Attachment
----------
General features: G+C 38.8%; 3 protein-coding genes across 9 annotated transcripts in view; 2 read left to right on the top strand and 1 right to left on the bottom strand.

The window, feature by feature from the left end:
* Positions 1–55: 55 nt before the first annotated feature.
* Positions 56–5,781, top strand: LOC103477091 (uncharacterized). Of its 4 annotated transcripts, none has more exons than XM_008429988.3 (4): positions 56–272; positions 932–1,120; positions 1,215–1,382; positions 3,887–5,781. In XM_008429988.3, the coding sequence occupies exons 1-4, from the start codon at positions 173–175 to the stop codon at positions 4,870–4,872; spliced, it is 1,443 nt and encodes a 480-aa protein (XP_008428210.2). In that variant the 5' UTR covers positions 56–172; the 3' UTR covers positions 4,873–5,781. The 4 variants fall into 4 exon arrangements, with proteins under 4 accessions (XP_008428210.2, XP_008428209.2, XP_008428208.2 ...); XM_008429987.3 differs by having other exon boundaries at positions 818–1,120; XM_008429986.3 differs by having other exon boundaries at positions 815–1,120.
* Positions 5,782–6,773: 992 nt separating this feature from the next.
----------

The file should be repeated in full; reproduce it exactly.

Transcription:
General features: G+C 38.8%; 3 protein-coding genes across 9 annotated transcripts in view; 2 read left to right on the top strand and 1 right to left on the bottom strand.

The window, feature by feature from the left end:
* Positions 1–55: 55 nt before the first annotated feature.
* Positions 56–5,781, top strand: LOC103477091 (uncharacterized). Of its 4 annotated transcripts, none has more exons than XM_008429988.3 (4): positions 56–272; positions 932–1,120; positions 1,215–1,382; positions 3,887–5,781. In XM_008429988.3, the coding sequence occupies exons 1-4, from the start codon at positions 173–175 to the stop codon at positions 4,870–4,872; spliced, it is 1,443 nt and encodes a 480-aa protein (XP_008428210.2). In that variant the 5' UTR covers positions 56–172; the 3' UTR covers positions 4,873–5,781. The 4 variants fall into 4 exon arrangements, with proteins under 4 accessions (XP_008428210.2, XP_008428209.2, XP_008428208.2 ...); XM_008429987.3 differs by having other exon boundaries at positions 818–1,120; XM_008429986.3 differs by having other exon boundaries at positions 815–1,120.
* Positions 5,782–6,773: 992 nt separating this feature from the next.